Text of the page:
Radical politics  

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"I'm sick and tired of hearing about all of the radicals, and the perverts, and the liberals, and the leftists, and the Communists coming out of the closet! It's time for God's people to come out of the closet, out of the churches, and change America!", 1980, James Robison

This page Radical politics is part of the politics series.Illustration:Liberty Leading the People (1831, detail) by Eugène Delacroix.
This page Radical politics is part of the politics series.
Illustration:Liberty Leading the People (1831, detail) by Eugène Delacroix.

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Radical politics denotes the intent to transform or replace the fundamental principles of a society or political system, often through social change, structural change, revolution or radical reform.

The word radical derives from the Latin radix ("root") and Late Latin rādīcālis ("of or pertaining to the root, radical"). Historically, political use of the term referred exclusively to a form of progressive electoral reformism, known as Radicalism, that had developed in Europe during the 18th and 19th centuries. However, the denotation has changed since its 18th century coinage to comprehend the entire political spectrum, though retaining the connotation of "change at the root".



The Encyclopædia Britannica records the first political usage of "radical" as ascribed to Charles James Fox, a British Whig Party parliamentarian who in 1797 proposed a "radical reform" of the electoral system to provide universal manhood suffrage, thereby idiomatically establishing "Radicals" to denote supporters of the reformation of British Parliament.

Throughout the 19th century, the concept of radical politics broadened into a variety of political notions and doctrines. Party politics in England began to favour moderate positions, marginalising other movements into more politically aggressive factions. As open advocacy of republicanism was illegal in France following the Napoleonic Wars, Radicals emerged under similar reformist ideals as their British counterparts, though later branched out to form the Radical-Socialist movement with a focus on proletarian solidarity. With the rise of Marxism, the notion of radical politics shifted away from reformism and became more associated with revolutionary politics. In United States politics, the term came to be used pejoratively among conservatives and moderates to denote political extremism, with the 19th-century Cyclopaedia of Political Science describing it as "characterized less by its principles than by the manner of their application".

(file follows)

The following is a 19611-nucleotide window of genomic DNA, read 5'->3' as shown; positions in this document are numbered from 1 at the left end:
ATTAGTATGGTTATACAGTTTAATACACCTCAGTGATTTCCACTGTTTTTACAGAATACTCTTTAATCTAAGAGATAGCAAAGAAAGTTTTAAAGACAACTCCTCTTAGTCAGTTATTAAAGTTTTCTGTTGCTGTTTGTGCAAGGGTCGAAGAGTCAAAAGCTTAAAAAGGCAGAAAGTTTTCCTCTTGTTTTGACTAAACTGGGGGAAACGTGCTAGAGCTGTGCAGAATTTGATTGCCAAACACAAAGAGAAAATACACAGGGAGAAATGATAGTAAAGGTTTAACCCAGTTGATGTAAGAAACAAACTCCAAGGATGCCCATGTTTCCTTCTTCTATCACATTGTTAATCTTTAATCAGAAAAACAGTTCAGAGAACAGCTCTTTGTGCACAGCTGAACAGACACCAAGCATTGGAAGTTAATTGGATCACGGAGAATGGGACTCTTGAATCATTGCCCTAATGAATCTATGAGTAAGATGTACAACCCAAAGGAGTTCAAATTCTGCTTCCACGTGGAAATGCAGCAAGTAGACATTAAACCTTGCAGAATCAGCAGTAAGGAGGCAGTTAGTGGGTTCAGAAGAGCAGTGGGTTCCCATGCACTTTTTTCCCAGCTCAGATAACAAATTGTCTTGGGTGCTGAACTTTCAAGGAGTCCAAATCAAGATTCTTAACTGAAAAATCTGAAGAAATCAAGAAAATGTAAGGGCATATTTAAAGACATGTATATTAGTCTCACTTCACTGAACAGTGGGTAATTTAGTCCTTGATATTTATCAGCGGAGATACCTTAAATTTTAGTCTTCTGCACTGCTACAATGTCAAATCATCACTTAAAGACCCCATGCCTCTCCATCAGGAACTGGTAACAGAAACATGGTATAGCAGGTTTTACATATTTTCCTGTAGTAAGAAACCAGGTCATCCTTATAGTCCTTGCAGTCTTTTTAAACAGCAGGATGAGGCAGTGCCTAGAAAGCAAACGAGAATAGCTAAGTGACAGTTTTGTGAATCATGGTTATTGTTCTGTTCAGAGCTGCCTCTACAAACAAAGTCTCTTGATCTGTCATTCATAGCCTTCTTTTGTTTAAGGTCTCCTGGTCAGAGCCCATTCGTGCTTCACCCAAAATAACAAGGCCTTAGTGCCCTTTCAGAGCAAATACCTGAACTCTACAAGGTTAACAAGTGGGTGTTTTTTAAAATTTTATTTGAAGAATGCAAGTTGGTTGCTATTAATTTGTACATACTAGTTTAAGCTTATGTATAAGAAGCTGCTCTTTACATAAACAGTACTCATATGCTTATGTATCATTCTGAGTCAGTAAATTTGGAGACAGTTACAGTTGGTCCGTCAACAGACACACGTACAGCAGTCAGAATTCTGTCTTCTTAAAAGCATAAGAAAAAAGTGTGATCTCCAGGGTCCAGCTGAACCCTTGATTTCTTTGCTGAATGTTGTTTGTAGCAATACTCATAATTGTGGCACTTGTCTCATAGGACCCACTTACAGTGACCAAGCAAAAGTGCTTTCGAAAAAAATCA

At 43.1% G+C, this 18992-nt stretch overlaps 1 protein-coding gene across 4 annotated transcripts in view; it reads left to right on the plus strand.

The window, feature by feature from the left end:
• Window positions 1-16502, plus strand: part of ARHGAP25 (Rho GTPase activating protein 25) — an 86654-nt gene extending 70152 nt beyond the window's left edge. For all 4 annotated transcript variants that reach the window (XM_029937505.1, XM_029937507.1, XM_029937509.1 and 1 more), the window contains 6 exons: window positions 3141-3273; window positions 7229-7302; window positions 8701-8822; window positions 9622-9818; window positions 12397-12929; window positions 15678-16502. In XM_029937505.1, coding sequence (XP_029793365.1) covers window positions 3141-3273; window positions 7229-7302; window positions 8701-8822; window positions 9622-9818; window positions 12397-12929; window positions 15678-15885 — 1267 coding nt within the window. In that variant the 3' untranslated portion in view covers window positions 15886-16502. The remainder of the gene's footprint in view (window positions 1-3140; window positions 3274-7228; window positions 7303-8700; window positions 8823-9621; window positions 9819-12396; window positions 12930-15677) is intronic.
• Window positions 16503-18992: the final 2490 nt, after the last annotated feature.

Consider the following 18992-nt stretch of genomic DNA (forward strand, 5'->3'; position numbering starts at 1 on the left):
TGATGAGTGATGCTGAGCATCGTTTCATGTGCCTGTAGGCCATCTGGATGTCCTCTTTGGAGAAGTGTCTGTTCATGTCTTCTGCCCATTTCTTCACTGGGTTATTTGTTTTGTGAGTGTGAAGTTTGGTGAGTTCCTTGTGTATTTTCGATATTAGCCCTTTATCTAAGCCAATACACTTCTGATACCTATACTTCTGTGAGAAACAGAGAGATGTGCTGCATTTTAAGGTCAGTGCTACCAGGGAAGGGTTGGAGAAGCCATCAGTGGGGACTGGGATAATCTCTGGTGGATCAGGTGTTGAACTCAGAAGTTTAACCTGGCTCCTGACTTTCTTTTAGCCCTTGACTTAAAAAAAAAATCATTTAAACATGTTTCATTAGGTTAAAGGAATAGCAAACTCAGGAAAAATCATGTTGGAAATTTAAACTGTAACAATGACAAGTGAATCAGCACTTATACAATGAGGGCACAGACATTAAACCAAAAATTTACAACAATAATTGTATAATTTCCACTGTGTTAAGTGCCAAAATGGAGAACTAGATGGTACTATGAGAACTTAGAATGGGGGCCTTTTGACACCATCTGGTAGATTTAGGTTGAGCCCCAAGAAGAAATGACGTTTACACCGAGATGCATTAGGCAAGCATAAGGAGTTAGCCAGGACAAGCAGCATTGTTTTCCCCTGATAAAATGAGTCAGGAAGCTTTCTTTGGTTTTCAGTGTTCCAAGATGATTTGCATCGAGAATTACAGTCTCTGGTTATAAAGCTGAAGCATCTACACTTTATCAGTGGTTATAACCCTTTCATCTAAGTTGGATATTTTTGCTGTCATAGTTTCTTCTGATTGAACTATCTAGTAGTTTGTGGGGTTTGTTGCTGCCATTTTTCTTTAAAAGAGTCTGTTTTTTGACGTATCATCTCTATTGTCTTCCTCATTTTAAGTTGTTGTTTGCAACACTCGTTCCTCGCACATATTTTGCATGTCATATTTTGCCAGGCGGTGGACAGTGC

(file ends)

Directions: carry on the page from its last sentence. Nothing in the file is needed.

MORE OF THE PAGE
During the 20th century, radical politics took political power in many countries across the world. Among these radical leaders were Vladimir Lenin and Joseph Stalin in Russia, Mao Zedong in China, Adolf Hitler in Germany, as well as more mainstream radicals such as Ronald Reagan in the United States, and Margaret Thatcher in the United Kingdom.


Status quo change

The common feature to all radical political forms is a view that some fundamental change is required of the status quo. For an array of anti-capitalist forms, this manifests in anti-establishment reactions to modern neo-liberal regimes.

Concept of ideology

The Stanford Encyclopedia of Philosophy describes the radical concept of ideology to be that:

  • While social conditions exist "that are vulnerable to criticism and protest; ideology exists to protect these social conditions from attack by those who are disadvantaged by them."
  • "Ideology conserves by camouflaging flawed social conditions, giving an illusory account of their rationale or function, in order to legitimate and win acceptance of them."

This view reflects "a consensus among radicals of all stripes on the role of law as a Template:Wt force to safeguard the unjust relations of the status quo." This radical critique of ideology is especially prominent within post-leftism. Furthermore, in addressing specific issues some radical politics may completely forgo any overarching ideological plan.

See also

Unless indicated otherwise, the text in this article is either based on Wikipedia article "Radical politics" or another language Wikipedia page thereof used under the terms of the GNU Free Documentation License; or on research by Jahsonic and friends. See Art and Popular Culture's copyright notice.

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